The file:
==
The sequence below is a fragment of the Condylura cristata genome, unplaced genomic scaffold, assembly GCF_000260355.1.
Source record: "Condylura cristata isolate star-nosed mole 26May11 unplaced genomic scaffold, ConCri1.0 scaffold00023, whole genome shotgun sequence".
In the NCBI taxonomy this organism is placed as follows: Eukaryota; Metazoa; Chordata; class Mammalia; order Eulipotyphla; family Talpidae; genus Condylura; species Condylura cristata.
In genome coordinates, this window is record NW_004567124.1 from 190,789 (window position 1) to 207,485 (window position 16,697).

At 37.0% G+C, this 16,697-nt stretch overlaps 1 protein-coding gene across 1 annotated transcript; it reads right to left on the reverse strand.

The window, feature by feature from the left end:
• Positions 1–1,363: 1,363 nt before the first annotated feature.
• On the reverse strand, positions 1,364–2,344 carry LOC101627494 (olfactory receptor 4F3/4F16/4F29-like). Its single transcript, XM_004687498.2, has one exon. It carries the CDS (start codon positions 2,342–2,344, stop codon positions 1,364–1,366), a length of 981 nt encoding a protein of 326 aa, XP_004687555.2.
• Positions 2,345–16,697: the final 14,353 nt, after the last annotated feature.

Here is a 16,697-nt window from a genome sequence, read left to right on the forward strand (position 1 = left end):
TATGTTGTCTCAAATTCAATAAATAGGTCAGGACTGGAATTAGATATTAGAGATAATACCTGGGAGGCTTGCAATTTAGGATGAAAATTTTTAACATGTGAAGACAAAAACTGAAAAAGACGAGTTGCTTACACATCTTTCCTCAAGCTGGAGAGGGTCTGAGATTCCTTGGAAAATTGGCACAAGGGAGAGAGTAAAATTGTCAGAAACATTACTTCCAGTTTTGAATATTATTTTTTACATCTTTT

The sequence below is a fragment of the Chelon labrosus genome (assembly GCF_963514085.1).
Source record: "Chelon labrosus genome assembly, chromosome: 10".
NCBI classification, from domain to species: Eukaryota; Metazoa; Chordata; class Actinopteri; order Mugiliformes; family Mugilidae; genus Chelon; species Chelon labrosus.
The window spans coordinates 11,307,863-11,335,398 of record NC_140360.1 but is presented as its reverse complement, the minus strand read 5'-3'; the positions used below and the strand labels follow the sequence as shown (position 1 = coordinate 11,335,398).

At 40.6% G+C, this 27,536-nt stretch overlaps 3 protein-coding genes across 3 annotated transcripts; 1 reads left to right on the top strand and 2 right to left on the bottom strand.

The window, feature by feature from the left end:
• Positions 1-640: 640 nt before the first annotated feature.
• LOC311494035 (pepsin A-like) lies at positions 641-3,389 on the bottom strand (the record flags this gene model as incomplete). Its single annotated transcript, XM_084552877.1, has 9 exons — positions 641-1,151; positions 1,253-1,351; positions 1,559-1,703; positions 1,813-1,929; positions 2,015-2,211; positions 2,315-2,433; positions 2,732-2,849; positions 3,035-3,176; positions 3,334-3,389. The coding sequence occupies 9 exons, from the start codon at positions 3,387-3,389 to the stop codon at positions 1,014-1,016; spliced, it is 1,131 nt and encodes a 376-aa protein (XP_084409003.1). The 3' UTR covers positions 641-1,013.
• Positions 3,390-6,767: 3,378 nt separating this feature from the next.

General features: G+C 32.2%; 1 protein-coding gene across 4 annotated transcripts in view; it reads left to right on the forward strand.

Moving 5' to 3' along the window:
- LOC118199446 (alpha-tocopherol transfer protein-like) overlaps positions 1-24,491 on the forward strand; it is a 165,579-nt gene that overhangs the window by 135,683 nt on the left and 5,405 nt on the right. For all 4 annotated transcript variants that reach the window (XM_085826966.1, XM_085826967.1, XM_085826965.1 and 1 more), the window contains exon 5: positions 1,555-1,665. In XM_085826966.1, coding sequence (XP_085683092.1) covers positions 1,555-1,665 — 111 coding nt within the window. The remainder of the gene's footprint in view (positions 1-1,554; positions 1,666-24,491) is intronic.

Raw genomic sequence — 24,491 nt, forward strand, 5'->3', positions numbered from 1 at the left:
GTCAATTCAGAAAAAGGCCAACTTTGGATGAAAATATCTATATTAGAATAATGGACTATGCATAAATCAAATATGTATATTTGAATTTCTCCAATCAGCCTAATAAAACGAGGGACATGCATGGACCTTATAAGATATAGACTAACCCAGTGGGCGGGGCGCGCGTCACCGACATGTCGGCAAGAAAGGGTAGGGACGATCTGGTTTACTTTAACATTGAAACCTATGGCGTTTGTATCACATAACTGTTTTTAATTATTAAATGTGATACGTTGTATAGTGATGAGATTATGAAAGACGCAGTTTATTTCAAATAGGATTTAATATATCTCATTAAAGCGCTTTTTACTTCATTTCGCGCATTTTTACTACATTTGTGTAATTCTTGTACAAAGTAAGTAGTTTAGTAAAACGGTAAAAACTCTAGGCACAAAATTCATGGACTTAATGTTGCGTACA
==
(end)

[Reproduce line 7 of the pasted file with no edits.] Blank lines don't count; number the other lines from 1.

• Positions 1–1,363: 1,363 nt before the first annotated feature.